When the session of the New York Legislature began the winter of i893, I watched its deliberations carefully. Thomas C. Platt, president of the United States Express Company, was then a member of the Senate and controlled the Republican state party machine. When adjournment was approaching, there was no evidence of any constructive thought upon the unemployment problem. Even the appropriation bills carrying funds for public works were unpassed. Now I had no love for Platt and knew he had none for labor-but regardless of this, if Platt could do anything for the unemployed I was willing to use him as an instrumentality. I wrote him, asking that he consider the advisability of enacting legislation to appropriate money for public work, for I reminded him it would be bad policy to add to unemployment by failure to act upon the measure.
As I considered these facts, they seemed to me to indicate the necessity for a sustained policy of wage-increases in order that consumption levels should be maintained commensurate with the increases in production levels, and that credit control should be based upon production needs rather than upon speculative gain.
General stagnation of business which followed the financial storm was terrific, and was manifest in industry, construction, and all employing concerns, which slowed down if they did not stop. Family bread-earners walked the streets. There was an appalling amount of destitution and suffering. All kinds of people were without work. There was a curious money scarcity. There seemed to be plenty of everything but money and confidence or credit. Those of us who had no Wall Street connections were somewhat blindly sure there was a money trust somewhere and that we were its victims. Our whole economic structure was paralyzed. Workingmen all over the country found themselves without work or money. They were helpless in the clutches of some invisible power.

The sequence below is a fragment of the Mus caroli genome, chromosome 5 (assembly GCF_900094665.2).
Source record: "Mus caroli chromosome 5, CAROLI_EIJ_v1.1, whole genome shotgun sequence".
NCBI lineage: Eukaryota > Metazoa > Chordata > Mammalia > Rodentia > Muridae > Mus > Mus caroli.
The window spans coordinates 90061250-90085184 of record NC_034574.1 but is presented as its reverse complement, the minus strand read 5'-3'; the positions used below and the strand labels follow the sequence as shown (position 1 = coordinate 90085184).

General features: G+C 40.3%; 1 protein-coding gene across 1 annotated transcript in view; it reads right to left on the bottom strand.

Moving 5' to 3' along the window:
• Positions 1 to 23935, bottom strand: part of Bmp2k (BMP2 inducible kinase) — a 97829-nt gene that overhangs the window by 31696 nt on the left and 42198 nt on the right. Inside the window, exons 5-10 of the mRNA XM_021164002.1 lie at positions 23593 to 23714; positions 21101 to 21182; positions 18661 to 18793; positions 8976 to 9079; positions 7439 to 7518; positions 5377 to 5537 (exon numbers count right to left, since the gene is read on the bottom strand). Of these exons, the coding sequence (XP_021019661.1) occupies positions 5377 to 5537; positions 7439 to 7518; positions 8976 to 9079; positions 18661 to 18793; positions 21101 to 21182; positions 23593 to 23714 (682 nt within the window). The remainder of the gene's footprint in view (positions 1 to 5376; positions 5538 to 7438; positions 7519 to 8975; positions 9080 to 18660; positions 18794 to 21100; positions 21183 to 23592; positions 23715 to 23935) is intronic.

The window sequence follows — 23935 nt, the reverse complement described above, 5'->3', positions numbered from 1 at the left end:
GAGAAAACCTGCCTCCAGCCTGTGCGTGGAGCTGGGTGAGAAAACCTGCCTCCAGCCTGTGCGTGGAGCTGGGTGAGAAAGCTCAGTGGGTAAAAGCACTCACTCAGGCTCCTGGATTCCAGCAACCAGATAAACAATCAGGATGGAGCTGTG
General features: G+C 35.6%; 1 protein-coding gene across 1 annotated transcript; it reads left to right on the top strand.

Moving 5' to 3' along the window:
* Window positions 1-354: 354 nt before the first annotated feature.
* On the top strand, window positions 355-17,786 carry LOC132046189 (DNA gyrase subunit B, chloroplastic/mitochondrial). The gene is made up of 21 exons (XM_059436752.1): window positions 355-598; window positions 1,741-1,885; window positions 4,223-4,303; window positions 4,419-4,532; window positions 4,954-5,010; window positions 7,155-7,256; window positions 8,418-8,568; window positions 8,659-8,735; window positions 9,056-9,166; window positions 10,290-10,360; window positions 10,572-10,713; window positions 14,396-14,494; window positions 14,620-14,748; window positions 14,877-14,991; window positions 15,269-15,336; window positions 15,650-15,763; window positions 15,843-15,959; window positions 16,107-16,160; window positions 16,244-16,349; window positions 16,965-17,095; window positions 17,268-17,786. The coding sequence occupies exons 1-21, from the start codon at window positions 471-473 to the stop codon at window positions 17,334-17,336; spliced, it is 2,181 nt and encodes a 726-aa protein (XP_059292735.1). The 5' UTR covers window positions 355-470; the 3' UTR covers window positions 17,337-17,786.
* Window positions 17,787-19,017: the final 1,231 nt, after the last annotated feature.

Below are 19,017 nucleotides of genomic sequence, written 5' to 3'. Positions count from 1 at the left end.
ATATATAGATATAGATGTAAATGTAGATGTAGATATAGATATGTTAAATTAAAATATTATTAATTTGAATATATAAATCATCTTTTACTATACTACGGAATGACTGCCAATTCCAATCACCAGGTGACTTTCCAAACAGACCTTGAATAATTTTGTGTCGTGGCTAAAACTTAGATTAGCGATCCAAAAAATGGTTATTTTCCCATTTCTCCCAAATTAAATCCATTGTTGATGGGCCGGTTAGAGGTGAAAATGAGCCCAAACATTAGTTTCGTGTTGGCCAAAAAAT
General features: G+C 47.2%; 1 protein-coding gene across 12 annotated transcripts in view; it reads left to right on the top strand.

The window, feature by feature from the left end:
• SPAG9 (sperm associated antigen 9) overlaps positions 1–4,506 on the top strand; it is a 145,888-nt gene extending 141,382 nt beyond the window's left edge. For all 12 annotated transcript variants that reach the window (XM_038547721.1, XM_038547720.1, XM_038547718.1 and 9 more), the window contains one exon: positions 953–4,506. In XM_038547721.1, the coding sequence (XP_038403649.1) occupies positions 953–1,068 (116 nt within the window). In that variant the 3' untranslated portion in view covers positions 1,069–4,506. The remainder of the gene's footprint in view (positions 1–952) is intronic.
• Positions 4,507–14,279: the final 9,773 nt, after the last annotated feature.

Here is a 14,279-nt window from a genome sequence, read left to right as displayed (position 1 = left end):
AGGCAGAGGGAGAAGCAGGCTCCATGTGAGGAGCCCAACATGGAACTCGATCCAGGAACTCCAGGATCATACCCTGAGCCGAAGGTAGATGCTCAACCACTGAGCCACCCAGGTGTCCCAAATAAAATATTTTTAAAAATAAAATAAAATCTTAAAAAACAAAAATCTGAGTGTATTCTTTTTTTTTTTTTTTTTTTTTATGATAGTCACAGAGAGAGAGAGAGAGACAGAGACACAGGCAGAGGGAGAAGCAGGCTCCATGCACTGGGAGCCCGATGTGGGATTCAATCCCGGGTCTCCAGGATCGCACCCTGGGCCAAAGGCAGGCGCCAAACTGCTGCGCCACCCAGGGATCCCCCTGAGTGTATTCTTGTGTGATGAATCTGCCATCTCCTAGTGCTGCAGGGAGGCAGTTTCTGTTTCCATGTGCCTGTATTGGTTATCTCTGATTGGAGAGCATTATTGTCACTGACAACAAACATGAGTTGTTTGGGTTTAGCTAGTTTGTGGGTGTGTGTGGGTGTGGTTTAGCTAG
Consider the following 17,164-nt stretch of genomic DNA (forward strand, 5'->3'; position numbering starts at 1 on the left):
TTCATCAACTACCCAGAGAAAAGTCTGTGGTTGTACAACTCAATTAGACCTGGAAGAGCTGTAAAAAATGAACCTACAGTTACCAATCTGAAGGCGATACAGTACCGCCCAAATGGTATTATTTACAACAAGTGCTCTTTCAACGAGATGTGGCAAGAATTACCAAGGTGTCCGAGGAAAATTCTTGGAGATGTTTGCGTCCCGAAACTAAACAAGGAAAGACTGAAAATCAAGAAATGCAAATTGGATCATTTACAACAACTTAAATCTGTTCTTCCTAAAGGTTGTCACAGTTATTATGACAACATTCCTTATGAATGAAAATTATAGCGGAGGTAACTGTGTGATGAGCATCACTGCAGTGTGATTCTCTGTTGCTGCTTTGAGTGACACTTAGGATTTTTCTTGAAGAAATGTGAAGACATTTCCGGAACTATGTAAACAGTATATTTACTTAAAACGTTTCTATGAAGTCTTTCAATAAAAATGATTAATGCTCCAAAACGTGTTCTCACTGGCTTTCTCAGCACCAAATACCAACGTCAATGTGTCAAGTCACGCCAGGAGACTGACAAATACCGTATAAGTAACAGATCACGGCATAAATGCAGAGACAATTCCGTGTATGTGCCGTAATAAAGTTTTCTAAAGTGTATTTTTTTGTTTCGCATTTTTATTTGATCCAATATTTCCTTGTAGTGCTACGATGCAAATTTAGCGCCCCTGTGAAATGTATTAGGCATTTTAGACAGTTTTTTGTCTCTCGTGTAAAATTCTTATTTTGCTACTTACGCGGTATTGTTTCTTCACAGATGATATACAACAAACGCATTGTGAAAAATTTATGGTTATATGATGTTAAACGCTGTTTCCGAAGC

In the West where there had been rapid building of railroads, numbers of men from the East suddenly found themselves adrift. There was nothing to do anywhere, so the men determined to come East. Men traveling the road without money naturally fell into step together. They shared the benefits of their ingenuity as well as their common misfortune. Outwardly, they were bands of homeless vagabonds roaming the country. There was a picturesque element in the situation that lent itself to publicity. The newspapers gave it much space. Someone conceived the idea of utilizing the eastward movement of the unemployed as a national demonstration to focus attention on the need for relief measures.
By some mysterious folk-agreement in all parts of the country, there was a general determination to take the problem to Congress-to present a "petition in boots". Men wanted work and a financial system that would function. They had faith in the power of Congress. Some one of the bands called itself the Army of the Unemployed. The idea caught popular favor. Each group of marchers was called an army and leaders appeared. There were Frey of California, Kelly from the Northwest, Coxey from Ohio. The men who rallied to these standards were not all fanatics, vagrants, or professional hoboes. The men were for the most part earnest, thoughtful men, skilled workmen, and only the minority belonged to the migratory element. There were expert machinists, miners, and practically every kind of craftsman.
As the armies went eastward through the country, their approach was heralded days in advance of their appearance. In some localities they were treated kindly, fed, and given other hospitality. In other places, they were not permitted to enter towns, but were hastened onward by police. The "powers that be" were watching anxiously. If the armies ever broke through the ludicrous interpretation which the press fastened upon them, there were present some of the elements of which revolutions are made.